[Frontiers In Bioscience, Landmark, 23, 2166-2176, June1, 2018]

Establishment of a porcine model of indomethacin-induced intestinal injury

Dan Yi1, Wenkai Liu1, Yongqing Hou1, Lei Wang1, Di Zhao1, Tao Wu1, Binying Ding1, Guoyao Wu1,2

1Hubei Collaborative Innovation Center for Animal Nutrition and Feed Safety, Hubei Key Laboratory of Animal Nutrition and Feed Science, Wuhan Polytechnic University, Wuhan 430023, China; 2Department of Animal Science, Texas A&M University, College Station, TX, USA 77843


1. Abstract
2. Introduction
3. IDMT induced intestinal injury of piglets
3.1. General study protocol
3.2. Changes in the body weight of piglets challenged with IDMT
3.3. Changes in the hematological indexes of piglets challenged with IDMT
3.4. Intestinal lesions and alterations of intestinal histology in piglets challenged with IDMT
3.5. Redox status in the plasma and intestine challenged with IDMT
3.6. Variation of gene expression profiles in the intestinal mucosa challenged with IDMT
4. Conclusion and perspectives
5. Acknowledgements
6. References


A useful animal model of intestinal injury is pivotal for studying its pathogenesis and developing nutritional interventions (e.g., amino acid supplementation). Here, we propose the use of indomethacin (IDMT) to induce intestinal inflammation in neonatal pigs. Fourteen-day-old piglets fed a milk replacer diet receive intraperitoneal administration of IDMT (5 mg/kg body weight) for 3 consecutive days. On day 4, blood and intestinal samples are obtained for physiological and biochemical analyses. IDMT increases blood DAO activity, I-FABP concentration, neutrophil and eosinophil numbers; intestinal MMP3 mRNA levels, MPO activity, and MDA concentration; but reduces the plasma concentration of citrulline (synthesized exclusively by enterocytes of the small intestine), intestinal GSH-Px activity, and mRNA levels for villin, I-FABP, TRPV6, AQP10, and KCNJ13. Moreover, extensive hemorrhagic spots, thinned intestinal wall, and ulcers in the distal jejunum and ileum are observed in IDMT-challenged piglets. Furthermore, IDMT decreases intestinal villus height and villus surface area in the piglet jejunum. Collectively, this work establishes a porcine model of intestinal injury for designing novel nutritional means to improve gut function in pigs and humans.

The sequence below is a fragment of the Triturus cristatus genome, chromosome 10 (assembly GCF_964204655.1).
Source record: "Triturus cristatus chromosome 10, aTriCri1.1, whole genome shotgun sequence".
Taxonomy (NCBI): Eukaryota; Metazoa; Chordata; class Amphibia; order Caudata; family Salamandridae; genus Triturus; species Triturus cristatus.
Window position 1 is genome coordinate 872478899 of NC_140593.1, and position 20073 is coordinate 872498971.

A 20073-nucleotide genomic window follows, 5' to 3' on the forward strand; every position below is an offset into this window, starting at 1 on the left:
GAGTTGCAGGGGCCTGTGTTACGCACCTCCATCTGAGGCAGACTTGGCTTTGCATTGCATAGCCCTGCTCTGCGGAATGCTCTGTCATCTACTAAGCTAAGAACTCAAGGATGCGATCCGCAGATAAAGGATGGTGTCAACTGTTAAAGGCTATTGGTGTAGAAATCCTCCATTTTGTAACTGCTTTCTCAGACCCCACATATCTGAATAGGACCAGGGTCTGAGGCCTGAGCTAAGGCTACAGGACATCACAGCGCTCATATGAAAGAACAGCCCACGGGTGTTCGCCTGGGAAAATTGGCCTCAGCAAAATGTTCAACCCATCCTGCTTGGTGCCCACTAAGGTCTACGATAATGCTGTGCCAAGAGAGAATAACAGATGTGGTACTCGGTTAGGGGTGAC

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Abbreviations: ADG, average daily gain; ALT, alanine transaminase; AST, aspartate transaminase; ALP, alkaline phosphatase; AQP10, aquaporin 10; BASO, basophils; CHOL, cholesterol; DAO, diamine oxidase; EOS, eosinophils; GSH-Px, glutathione peroxidase; H2O2, hydrogen peroxide; I-FABP, intestinal fatty acid-bonding protein; IL-8, interleukin 8; KCNJ13, potassium inwardly-rectifying channel, subfamily J, member 13; LYM, lymphocytes; MDA, malonaldehyde; MMP3, matrix metalloproteinase-3; MONO, monocytes; MPO, myeloperoxidase; NEUT, neutrophils; pBD-1, porcine β-defense 1; PLT, platelets; RBC, red blood cells; SOD, superoxide dismutase; TBIL, total bilirubin; TG, triglycerides; TP, total protein; TRPV6, transient receptor potential cation channel, subfamily V, member 6; WBC, white blood cells.

Key Words: Hematology, Indomethacin, Inflammation, Intestinal injury, Animal Model, Piglets, Review

Send correspondence to: Yongqing Hou, Hubei Collaborative Innovation Center for Animal Nutrition and Feed Safety, Hubei key Laboratory of Animal Nutrition and Feed Science, Wuhan Polytechnic University, Wuhan 430023, China, Tel: 86 2783956175, Fax: 86 2783956175, E-mail: houyq@aliyun.com